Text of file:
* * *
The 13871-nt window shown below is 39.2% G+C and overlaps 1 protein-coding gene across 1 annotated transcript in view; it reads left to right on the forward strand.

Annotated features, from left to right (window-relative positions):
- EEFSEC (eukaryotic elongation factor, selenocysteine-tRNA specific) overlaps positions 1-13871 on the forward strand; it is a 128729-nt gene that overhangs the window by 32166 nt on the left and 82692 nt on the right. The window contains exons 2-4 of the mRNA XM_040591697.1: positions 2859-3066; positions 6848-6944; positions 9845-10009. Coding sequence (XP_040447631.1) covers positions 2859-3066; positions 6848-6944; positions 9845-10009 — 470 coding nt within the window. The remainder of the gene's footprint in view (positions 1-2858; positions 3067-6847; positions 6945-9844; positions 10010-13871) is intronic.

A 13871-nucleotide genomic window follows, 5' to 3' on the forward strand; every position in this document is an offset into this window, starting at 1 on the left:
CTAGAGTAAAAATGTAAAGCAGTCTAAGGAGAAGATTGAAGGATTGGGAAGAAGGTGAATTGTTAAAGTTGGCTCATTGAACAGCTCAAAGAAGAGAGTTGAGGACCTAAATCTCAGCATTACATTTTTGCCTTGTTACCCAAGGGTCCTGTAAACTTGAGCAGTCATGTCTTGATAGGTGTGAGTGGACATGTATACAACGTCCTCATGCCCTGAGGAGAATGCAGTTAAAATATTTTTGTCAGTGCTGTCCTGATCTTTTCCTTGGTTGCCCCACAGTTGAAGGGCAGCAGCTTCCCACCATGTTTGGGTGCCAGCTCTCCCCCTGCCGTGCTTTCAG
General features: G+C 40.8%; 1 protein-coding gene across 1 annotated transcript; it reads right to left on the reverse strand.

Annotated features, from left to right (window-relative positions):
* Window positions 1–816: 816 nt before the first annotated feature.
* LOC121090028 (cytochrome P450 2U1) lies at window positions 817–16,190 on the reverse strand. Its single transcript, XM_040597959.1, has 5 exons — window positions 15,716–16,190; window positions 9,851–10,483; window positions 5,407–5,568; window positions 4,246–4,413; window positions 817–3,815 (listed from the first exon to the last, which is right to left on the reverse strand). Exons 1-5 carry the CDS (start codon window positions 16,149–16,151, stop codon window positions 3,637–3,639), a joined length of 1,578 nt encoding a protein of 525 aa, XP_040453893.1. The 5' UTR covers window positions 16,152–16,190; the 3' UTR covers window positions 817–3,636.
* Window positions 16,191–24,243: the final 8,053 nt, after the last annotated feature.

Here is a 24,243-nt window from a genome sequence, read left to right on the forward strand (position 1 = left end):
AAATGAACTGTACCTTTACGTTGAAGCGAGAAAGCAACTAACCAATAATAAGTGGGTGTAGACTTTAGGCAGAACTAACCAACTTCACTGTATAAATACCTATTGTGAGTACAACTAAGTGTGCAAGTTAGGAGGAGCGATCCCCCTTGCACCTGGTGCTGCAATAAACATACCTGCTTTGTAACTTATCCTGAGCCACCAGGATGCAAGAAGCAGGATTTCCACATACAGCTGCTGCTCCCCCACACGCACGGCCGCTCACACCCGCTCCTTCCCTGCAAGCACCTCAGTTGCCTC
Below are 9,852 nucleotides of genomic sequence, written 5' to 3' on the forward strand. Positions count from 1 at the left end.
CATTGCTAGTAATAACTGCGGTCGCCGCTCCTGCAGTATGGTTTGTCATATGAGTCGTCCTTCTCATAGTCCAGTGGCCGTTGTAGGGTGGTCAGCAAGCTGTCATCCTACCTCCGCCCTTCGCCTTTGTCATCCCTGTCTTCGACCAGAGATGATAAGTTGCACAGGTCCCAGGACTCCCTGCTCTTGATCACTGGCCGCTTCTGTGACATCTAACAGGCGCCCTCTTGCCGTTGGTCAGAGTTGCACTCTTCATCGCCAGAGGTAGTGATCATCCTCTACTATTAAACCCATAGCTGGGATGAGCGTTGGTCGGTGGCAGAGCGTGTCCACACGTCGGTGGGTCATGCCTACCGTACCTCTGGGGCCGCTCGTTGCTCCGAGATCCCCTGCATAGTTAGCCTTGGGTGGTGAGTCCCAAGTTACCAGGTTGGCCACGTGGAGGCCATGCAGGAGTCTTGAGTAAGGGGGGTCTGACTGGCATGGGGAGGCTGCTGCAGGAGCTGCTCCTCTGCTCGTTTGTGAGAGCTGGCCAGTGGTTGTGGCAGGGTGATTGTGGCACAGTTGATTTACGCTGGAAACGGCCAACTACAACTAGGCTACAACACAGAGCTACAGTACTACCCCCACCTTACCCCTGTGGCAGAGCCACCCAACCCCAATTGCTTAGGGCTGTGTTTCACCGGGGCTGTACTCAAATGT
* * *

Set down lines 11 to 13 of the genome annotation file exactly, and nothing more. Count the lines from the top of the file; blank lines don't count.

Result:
Here is a 24,243-nt window from a genome sequence, read left to right on the forward strand (position 1 = left end):
AAATGAACTGTACCTTTACGTTGAAGCGAGAAAGCAACTAACCAATAATAAGTGGGTGTAGACTTTAGGCAGAACTAACCAACTTCACTGTATAAATACCTATTGTGAGTACAACTAAGTGTGCAAGTTAGGAGGAGCGATCCCCCTTGCACCTGGTGCTGCAATAAACATACCTGCTTTGTAACTTATCCTGAGCCACCAGGATGCAAGAAGCAGGATTTCCACATACAGCTGCTGCTCCCCCACACGCACGGCCGCTCACACCCGCTCCTTCCCTGCAAGCACCTCAGTTGCCTC
Below are 9,852 nucleotides of genomic sequence, written 5' to 3' on the forward strand. Positions count from 1 at the left end.